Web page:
You can buy a couple of standard jets for the particular carburetor you are working on, then measure the opening in your current carb and add the 38% to the hole size and drill the jet out with the proper size drill. Be sure to go 38% larger in cross-section, not in diameter. – Michael Z. Williamson
In regards to the article about converting small engines to ethanol, there are a few things to be aware of as far as “being prepared” goes. BATFE regulations: Regardless of what you are making with a still, whether it be distilled water, distilled spirits, or alcohols used for fuel you must register your still, and have a tax stamp for anything you produce. While it is fairly easy to get an experimental fuel distillers permit, you had best make sure all your paperwork, and product is in order in case the revenuer ever shows up.
As far as the practice of making home made alcohol: Alcohol can be made from just about anything, however, the trick is processing it properly. When making alcohol from grains, the cellulose, and more complex sugars in the grain need to be converted into a simply sugar (glucose, sucrose). For anyone who has made their own beer, they are likely familiar with the malting process. In England making whiskey the old fashioned way, they would take the grain, soak it, and then lay it out on what was called a “malting floor” at this point, they would allow the seeds
to germinate. During the germination process, the seed creates enzymes which break down the starch in the plant to sugars to allow growth.
However, once a percentage of those enzymes are created, they will break the rest of the starch down into sugar regardless of the plant continuing to grow.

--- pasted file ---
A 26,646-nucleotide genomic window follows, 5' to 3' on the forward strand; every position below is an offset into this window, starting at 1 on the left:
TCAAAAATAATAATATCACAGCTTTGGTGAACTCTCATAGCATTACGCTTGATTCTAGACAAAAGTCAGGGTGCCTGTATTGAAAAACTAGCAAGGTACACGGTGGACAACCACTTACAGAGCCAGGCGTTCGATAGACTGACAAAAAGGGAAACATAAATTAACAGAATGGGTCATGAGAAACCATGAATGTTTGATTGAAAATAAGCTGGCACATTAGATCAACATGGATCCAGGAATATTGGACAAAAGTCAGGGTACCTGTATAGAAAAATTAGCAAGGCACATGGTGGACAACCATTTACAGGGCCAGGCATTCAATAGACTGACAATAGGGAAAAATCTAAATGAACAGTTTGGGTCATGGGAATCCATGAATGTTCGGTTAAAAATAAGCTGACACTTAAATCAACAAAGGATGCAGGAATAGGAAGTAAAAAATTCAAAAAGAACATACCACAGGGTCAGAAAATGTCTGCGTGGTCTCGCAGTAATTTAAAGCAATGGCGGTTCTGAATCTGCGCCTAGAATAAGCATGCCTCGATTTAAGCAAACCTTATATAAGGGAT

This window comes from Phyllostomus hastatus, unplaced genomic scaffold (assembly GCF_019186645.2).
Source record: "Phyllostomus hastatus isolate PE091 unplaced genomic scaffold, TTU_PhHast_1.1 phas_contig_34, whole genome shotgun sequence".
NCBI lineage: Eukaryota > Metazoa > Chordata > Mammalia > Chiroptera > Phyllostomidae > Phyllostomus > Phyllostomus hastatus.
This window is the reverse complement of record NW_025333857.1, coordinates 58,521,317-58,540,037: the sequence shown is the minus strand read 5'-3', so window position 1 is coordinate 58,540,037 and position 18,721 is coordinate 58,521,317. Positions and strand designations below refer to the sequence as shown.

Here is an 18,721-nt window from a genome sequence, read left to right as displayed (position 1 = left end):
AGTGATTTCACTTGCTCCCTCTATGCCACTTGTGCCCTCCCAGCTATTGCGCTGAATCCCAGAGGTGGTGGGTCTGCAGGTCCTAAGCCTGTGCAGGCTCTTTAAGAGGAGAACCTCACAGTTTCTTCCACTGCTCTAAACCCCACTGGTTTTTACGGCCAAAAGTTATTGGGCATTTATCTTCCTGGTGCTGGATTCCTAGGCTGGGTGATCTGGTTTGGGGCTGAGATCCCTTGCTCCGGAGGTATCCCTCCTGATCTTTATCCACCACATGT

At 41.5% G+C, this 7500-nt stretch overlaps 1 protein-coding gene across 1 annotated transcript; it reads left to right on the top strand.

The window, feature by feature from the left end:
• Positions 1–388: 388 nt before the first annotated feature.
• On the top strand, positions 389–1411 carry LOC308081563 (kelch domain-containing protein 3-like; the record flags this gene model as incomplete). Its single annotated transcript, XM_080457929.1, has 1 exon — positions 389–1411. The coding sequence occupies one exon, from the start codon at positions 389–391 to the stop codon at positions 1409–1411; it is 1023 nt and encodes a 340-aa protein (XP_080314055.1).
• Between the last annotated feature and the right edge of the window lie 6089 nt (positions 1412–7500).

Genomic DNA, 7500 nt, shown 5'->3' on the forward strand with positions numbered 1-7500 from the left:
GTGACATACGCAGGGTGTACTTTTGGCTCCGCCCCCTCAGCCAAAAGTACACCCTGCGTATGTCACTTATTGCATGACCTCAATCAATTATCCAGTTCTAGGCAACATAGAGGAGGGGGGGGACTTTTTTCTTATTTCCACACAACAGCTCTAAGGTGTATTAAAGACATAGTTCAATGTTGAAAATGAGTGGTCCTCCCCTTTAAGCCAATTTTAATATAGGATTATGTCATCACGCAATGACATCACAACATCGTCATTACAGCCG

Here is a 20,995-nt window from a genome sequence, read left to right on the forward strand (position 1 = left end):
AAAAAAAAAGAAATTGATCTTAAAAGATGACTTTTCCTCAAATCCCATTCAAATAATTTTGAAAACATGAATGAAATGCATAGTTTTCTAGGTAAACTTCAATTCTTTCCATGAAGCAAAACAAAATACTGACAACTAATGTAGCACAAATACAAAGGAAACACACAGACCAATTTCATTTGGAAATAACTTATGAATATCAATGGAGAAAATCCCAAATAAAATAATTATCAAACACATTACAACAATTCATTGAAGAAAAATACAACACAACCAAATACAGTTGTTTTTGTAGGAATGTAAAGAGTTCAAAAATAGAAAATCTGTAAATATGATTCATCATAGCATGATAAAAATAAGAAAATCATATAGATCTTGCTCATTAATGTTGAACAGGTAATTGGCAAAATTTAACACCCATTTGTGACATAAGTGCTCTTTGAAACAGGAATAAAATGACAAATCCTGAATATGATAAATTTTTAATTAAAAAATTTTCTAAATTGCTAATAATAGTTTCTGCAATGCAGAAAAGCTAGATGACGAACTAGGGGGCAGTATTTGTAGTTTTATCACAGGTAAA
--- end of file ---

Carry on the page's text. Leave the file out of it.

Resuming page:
There are other ways of malting, in the Asian Pacific region, fermented products would be put in the mouth and chewed, mixing them with saliva which contains amylaze and other enzymes which break starch down into sugars. The resulting mash would be spit out and fermented. This process is ideal for potatoes and other starchy plants. Most fruits have a high enough sugar content to be fermented directly. Allowing them to turn a bit usually helps this process along.
When fermenting, it is important to make sure you are creating a perfect home for the yeast you want to turn all the stuff into ethanol. The way to do this is by killing off any competitive fungi or bacteria. This is done by boiling, since it won’t disrupt the environment after the yeast are introduced (compared to bleach or iodine). You must sterilize all glassware, stoppers, and tools you will use, you must also sterilize (by
boiling) the water, and whatever you are going to ferment (now known as the mash). After bringing it all up to temp, let it boil for an hour or two (this helps break down, and dislodge the sugars further).
You can now transfer the mash to your primary fermenter, this is usually a 5-10 gallon carboy, but could also be a 250 gallon pallet container doesn’t really matter, as long as it’s clean. At this point you add the yeast, most yeast needs to be activated first, by putting the yeast in hot/warm water.
In most cases it needs to be a brewers yeast. The primary method by which the yeast functions, is it converts sugars into alcohol, up until the point that it runs out of sugar, or the alcohol content gets high enough to kill the yeast. Thus there are different kinds of yeast depending on what you want–beer, wine, etc. I have heard of hybrid yeasts from New Zealand which can tolerate up to 25% alcohol (twice that of wine).